They’re not meant to be used with tubes
Thus chided the very patient Elisabeth Foot from Schwalbe when I had complained that my “bullet proof” G-One All rounds were in fact thorn magnets. She also recommended Big Ben Plus or Marathon Plus MTB, but both came in only 2 inch versions and I wanted at least the 2.25″ our bikes came with, as well as the lowest rolling resistance I could get.
When I got home from our 3 months around very mixed surfaces all over Europe I decided to give tubeless a go. We had been using Schwalbe Rocket Rons and Racing Ralphs, and had about 8-10 flats and had replaced one tyre so it was time to try something new. I’m still not sure that the G-Ones 60-584 (27.5×2.35) are going to be the all-rounders I need, but I have them, they are Tubeless ready, or Tubeless Easy as Schwalbe brands them, so they will do for starters.
However, Orange sealant proved to be the first stumbling block, along with Gorilla Tape, both highly recommended by various Facebook groups, and both unobtainable in NZ! What’s the point in luxuriating in Sunday shopping hours if you can’t buy anything except by shopping online, usually from those closed-on-Sunday European emporiums. By the time they had arrived I had seen enough youtube videos to be an expert, although I was fully prepared to visit my LBS to have them do it properly after I had failed, so I launched into installing them..
The best advice gleaned from all those videos was
- remove the valve core before seating the tyre to allow for greater airflow
- give the rim a quick light spray of silicon lube before pumping which allowed the tyre to seat well without even that satisfying pop
- save a few bucks by cutting a valve insert out of an old tube instead of buying new custom one. (not the best idea it turned out)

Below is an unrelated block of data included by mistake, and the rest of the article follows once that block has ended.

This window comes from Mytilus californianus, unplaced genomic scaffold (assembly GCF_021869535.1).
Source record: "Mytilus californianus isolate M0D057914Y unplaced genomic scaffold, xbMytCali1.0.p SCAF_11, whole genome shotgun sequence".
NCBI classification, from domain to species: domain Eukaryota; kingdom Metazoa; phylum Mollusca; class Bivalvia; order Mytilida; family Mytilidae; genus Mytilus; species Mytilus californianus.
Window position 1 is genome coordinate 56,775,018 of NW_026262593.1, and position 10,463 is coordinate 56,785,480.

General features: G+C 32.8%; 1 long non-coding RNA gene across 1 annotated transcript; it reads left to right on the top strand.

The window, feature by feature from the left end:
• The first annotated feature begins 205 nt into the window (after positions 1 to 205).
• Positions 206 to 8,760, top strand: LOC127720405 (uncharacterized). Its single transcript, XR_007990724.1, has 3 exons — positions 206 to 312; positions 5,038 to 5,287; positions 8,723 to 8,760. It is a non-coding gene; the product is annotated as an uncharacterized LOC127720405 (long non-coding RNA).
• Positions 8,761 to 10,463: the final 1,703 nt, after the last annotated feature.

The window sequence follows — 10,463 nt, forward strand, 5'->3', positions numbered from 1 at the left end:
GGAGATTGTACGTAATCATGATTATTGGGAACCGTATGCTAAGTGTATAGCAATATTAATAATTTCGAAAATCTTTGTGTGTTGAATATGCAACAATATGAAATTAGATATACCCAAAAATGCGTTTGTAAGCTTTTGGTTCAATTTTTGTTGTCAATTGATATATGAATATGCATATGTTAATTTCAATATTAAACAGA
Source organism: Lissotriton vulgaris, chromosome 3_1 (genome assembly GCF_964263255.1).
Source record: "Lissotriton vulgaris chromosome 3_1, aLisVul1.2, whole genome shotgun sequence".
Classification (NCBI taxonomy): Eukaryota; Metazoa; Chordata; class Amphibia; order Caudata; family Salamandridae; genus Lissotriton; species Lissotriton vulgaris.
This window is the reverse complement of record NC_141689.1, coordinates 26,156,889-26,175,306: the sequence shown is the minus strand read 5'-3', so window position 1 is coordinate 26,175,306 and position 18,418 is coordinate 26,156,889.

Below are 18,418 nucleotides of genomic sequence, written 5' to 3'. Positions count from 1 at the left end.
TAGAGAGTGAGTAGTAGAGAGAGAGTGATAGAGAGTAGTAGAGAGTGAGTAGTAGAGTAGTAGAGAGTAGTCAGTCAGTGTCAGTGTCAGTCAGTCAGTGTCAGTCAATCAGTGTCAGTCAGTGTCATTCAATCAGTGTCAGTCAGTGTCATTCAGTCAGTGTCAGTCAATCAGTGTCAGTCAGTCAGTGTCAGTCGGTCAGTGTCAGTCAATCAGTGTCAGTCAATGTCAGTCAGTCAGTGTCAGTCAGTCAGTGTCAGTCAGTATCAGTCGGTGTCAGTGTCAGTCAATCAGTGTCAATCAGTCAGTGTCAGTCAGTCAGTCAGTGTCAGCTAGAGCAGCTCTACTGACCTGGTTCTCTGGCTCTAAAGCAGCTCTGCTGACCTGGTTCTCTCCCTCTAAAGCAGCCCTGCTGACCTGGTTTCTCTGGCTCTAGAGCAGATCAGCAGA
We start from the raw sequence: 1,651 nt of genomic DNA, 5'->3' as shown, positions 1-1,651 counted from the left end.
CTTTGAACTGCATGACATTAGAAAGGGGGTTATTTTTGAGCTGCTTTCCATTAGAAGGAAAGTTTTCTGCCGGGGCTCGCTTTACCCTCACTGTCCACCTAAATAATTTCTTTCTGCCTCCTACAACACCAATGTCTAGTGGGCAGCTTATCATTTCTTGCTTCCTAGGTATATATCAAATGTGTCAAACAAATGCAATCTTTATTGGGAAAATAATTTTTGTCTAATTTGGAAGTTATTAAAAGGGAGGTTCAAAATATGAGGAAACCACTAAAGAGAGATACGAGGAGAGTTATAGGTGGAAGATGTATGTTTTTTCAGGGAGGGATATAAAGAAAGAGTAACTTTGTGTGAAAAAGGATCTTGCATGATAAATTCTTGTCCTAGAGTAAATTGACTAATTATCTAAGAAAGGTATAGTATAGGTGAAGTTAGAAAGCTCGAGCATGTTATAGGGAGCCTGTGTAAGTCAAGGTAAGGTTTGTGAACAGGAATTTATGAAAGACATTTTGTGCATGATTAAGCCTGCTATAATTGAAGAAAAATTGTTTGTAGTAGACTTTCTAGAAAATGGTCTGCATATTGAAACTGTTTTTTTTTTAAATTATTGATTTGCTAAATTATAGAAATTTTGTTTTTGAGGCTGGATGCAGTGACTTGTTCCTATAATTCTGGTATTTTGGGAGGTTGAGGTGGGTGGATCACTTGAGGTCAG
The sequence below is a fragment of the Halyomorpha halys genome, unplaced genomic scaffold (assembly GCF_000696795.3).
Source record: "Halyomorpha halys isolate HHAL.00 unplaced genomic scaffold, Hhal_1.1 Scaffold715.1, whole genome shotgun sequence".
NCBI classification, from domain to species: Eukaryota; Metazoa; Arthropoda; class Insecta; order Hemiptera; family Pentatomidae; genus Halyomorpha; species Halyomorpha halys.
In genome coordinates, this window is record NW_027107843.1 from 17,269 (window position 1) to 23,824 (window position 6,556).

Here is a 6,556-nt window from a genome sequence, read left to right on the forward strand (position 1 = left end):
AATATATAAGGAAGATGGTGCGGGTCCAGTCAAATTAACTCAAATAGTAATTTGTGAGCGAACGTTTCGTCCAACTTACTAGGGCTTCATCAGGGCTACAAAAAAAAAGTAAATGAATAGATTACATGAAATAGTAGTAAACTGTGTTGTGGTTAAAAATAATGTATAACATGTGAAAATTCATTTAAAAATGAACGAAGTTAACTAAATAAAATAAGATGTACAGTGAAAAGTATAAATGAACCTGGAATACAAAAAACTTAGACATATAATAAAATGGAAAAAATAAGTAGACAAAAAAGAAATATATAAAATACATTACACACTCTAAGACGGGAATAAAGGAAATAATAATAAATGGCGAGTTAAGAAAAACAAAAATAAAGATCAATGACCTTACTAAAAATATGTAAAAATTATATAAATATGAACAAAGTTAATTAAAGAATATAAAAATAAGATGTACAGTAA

The first attempt went well. New G-Ones are devilishly hard to get onto the rims, they seem to be tighter than any other tyre I’ve fitted, but once on, and without sealant to begin with, they eased up onto the rims with a nice tight fit after the recommended quick light spray of silicon. I have a good pump (Topeak Joe Blow) and even though I’m no longer young and fit I could seat these big balloons without raising a sweat. I left them overnight, noticed that one was deflating slowly and worked out that it was my chopped down valve insert leaking, gave it a 50km test run to make sure, then replaced it with a proper one. That’s a messy job with the sealant splashing everywhere but luckily it cleans up well with a damp rag, and the properly made insert works a treat.
After slipping around a bit on the mud and grass one day last week I decided to change back to the knobblies. The Rocket Ron I had on the front had been hammered by thorns during our tour around Europe last year and it had one hole bigger than a matchstick, one ordinary hole and several small leaks around the sidewalls. Orange Sealant worked exactly as it should, it fizzed and bubbled and needed an pump up a couple of times but then it settled down with every leak well and truly plugged, and I added an extra squirt the next day and they haven’t even gone down at all in a week. I’ve got a Racing Ralph on the rear now, and even though the knob in the middle are mostly gone, they make a helluva whine on the road after the luxury quiet hiss from the G-Ones. Noticeably a bit slower too, but not enough to worry me.
The old stuff was dead easy to remove from the tyres too, because Orange forms a skin right around the tyre, and it all just peeled off in sheets. I haven’t used other sealants, but I’ve seen photos of how they ball up and form big lumps, but there was nothing like that. I probably could have left it on, except for the rims which I would have had to clean carefully before re-installing, and I’ll do that in future. I left it on the wheel rims though, figuring it would help keep things airtight.